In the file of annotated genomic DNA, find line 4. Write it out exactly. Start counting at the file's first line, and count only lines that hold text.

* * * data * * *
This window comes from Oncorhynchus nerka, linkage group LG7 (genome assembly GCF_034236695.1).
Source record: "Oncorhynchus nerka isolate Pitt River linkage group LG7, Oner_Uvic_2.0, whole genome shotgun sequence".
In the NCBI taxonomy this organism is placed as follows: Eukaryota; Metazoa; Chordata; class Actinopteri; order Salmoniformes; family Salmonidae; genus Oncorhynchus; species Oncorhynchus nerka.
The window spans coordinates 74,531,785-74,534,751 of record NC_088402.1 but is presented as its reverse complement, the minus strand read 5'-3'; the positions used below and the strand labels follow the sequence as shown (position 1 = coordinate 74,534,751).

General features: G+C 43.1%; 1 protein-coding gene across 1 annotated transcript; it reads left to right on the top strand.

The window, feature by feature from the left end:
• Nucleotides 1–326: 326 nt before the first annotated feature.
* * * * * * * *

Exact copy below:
The window spans coordinates 74,531,785-74,534,751 of record NC_088402.1 but is presented as its reverse complement, the minus strand read 5'-3'; the positions used below and the strand labels follow the sequence as shown (position 1 = coordinate 74,534,751).